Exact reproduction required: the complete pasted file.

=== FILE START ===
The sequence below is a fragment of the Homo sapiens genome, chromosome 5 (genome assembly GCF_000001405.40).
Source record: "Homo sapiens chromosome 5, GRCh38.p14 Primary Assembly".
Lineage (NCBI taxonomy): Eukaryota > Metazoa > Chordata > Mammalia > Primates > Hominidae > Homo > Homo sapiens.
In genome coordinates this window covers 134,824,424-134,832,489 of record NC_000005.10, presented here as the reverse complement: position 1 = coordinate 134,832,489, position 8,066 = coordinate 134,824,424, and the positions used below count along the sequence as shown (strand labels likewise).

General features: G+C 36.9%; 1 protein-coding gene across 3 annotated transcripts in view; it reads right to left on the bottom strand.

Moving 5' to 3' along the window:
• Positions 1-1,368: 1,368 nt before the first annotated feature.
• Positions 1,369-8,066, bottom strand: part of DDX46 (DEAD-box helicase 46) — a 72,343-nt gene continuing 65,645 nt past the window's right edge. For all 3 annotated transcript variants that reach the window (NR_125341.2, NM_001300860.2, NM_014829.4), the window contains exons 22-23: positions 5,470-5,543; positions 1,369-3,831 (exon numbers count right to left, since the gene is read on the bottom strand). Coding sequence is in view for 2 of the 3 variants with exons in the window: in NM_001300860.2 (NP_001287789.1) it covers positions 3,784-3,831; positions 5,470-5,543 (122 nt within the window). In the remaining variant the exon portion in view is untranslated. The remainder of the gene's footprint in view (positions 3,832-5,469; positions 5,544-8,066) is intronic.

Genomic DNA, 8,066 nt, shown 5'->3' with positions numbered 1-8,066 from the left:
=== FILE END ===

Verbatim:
The sequence below is a fragment of the Homo sapiens genome, chromosome 5 (genome assembly GCF_000001405.40).
Source record: "Homo sapiens chromosome 5, GRCh38.p14 Primary Assembly".
Lineage (NCBI taxonomy): Eukaryota > Metazoa > Chordata > Mammalia > Primates > Hominidae > Homo > Homo sapiens.
In genome coordinates this window covers 134,824,424-134,832,489 of record NC_000005.10, presented here as the reverse complement: position 1 = coordinate 134,832,489, position 8,066 = coordinate 134,824,424, and the positions used below count along the sequence as shown (strand labels likewise).

General features: G+C 36.9%; 1 protein-coding gene across 3 annotated transcripts in view; it reads right to left on the bottom strand.

Moving 5' to 3' along the window:
• Positions 1-1,368: 1,368 nt before the first annotated feature.
• Positions 1,369-8,066, bottom strand: part of DDX46 (DEAD-box helicase 46) — a 72,343-nt gene continuing 65,645 nt past the window's right edge. For all 3 annotated transcript variants that reach the window (NR_125341.2, NM_001300860.2, NM_014829.4), the window contains exons 22-23: positions 5,470-5,543; positions 1,369-3,831 (exon numbers count right to left, since the gene is read on the bottom strand). Coding sequence is in view for 2 of the 3 variants with exons in the window: in NM_001300860.2 (NP_001287789.1) it covers positions 3,784-3,831; positions 5,470-5,543 (122 nt within the window). In the remaining variant the exon portion in view is untranslated. The remainder of the gene's footprint in view (positions 3,832-5,469; positions 5,544-8,066) is intronic.

Genomic DNA, 8,066 nt, shown 5'->3' with positions numbered 1-8,066 from the left: